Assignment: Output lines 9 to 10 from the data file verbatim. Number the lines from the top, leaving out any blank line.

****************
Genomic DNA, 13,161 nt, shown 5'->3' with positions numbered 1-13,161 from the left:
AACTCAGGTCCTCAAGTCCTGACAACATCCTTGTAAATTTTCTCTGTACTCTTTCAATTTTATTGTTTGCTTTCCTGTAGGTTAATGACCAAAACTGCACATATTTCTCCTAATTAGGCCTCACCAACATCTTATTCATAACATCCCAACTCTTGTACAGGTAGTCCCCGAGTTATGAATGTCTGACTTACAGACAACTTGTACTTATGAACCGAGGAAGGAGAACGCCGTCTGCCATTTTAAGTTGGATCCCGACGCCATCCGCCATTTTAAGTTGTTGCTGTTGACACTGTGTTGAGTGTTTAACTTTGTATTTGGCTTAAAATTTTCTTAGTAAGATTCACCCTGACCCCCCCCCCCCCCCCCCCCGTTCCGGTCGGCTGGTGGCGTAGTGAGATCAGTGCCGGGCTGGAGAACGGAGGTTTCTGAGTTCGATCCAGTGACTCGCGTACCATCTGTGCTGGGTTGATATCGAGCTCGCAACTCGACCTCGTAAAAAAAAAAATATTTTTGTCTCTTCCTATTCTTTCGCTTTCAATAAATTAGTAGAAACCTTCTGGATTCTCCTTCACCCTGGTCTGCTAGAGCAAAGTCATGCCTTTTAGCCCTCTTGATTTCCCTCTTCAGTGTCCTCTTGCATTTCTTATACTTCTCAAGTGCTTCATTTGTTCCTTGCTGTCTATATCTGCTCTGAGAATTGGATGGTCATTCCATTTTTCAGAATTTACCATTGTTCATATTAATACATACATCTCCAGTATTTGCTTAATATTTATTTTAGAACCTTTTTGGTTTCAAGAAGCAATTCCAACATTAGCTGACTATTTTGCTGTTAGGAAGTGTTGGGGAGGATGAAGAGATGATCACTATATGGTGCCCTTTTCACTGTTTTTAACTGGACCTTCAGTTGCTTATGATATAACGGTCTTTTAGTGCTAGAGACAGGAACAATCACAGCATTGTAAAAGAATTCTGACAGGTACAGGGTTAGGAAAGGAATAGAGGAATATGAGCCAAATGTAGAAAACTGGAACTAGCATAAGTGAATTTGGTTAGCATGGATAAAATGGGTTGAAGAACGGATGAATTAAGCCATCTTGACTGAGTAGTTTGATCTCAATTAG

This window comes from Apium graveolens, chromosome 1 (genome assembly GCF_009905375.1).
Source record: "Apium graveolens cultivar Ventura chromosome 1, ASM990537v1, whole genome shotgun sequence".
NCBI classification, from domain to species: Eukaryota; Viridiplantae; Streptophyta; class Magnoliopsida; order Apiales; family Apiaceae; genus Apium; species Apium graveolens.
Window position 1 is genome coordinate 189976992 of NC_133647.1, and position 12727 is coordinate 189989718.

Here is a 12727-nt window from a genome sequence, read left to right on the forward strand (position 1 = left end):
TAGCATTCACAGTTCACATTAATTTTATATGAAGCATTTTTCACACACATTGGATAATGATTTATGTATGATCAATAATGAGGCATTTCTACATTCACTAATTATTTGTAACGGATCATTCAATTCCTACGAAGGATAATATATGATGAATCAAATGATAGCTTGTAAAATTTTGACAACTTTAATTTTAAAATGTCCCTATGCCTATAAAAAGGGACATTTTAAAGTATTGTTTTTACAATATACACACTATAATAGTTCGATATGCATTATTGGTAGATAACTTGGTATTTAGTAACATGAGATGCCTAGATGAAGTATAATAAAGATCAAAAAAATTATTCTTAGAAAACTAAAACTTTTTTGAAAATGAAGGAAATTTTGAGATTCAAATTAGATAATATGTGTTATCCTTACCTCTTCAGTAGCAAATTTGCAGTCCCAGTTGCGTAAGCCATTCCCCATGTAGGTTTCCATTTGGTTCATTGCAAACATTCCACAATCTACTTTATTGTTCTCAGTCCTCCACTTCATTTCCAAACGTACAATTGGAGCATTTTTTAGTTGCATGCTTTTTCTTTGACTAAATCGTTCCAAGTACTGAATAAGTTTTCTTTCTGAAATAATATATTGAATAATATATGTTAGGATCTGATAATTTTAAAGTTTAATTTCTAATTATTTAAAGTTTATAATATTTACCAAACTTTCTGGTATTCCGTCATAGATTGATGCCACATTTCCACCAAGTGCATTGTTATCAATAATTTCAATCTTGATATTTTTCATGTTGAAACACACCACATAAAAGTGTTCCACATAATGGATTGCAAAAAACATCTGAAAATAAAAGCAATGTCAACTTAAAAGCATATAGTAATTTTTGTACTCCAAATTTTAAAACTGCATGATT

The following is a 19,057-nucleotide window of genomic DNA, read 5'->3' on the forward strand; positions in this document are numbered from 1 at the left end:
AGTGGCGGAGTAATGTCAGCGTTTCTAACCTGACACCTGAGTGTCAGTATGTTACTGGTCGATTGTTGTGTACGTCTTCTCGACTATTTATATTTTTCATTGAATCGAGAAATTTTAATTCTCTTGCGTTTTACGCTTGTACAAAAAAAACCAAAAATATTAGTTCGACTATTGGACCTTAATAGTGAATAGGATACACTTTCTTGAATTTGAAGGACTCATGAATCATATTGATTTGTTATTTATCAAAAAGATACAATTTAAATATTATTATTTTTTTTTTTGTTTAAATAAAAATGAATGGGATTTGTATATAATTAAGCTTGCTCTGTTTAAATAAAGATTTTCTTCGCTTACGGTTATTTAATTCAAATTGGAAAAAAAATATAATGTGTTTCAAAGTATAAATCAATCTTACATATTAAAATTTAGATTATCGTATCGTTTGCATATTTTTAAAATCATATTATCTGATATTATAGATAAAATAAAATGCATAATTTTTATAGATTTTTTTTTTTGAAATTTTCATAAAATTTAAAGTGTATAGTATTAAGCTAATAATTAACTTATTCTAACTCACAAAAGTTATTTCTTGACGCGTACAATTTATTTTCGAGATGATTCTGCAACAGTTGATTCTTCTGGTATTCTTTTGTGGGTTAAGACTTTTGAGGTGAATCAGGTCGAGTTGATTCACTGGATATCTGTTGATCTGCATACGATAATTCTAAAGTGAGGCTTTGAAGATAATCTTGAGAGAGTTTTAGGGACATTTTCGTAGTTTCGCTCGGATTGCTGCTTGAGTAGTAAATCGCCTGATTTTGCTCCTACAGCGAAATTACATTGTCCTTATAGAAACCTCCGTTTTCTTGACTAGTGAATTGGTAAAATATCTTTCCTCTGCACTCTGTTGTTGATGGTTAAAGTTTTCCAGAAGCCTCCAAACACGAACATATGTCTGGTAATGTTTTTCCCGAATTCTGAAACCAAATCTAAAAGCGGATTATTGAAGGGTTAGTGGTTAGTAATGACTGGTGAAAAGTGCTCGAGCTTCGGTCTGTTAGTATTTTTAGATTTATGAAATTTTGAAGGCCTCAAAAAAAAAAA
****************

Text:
The following is a 19,057-nucleotide window of genomic DNA, read 5'->3' on the forward strand; positions in this document are numbered from 1 at the left end:
AGTGGCGGAGTAATGTCAGCGTTTCTAACCTGACACCTGAGTGTCAGTATGTTACTGGTCGATTGTTGTGTACGTCTTCTCGACTATTTATATTTTTCATTGAATCGAGAAATTTTAATTCTCTTGCGTTTTACGCTTGTACAAAAAAAACCAAAAATATTAGTTCGACTATTGGACCTTAATAGTGAATAGGATACACTTTCTTGAATTTGAAGGACTCATGAATCATATTGATTTGTTATTTATCAAAAAGATACAATTTAAATATTATTATTTTTTTTTTTGTTTAAATAAAAATGAATGGGATTTGTATATAATTAAGCTTGCTCTGTTTAAATAAAGATTTTCTTCGCTTACGGTTATTTAATTCAAATTGGAAAAAAAATATAATGTGTTTCAAAGTATAAATCAATCTTACATATTAAAATTTAGATTATCGTATCGTTTGCATATTTTTAAAATCATATTATCTGATATTATAGATAAAATAAAATGCATAATTTTTATAGATTTTTTTTTTTGAAATTTTCATAAAATTTAAAGTGTATAGTATTAAGCTAATAATTAACTTATTCTAACTCACAAAAGTTATTTCTTGACGCGTACAATTTATTTTCGAGATGATTCTGCAACAGTTGATTCTTCTGGTATTCTTTTGTGGGTTAAGACTTTTGAGGTGAATCAGGTCGAGTTGATTCACTGGATATCTGTTGATCTGCATACGATAATTCTAAAGTGAGGCTTTGAAGATAATCTTGAGAGAGTTTTAGGGACATTTTCGTAGTTTCGCTCGGATTGCTGCTTGAGTAGTAAATCGCCTGATTTTGCTCCTACAGCGAAATTACATTGTCCTTATAGAAACCTCCGTTTTCTTGACTAGTGAATTGGTAAAATATCTTTCCTCTGCACTCTGTTGTTGATGGTTAAAGTTTTCCAGAAGCCTCCAAACACGAACATATGTCTGGTAATGTTTTTCCCGAATTCTGAAACCAAATCTAAAAGCGGATTATTGAAGGGTTAGTGGTTAGTAATGACTGGTGAAAAGTGCTCGAGCTTCGGTCTGTTAGTATTTTTAGATTTATGAAATTTTGAAGGCCTCAAAAAAAAAAA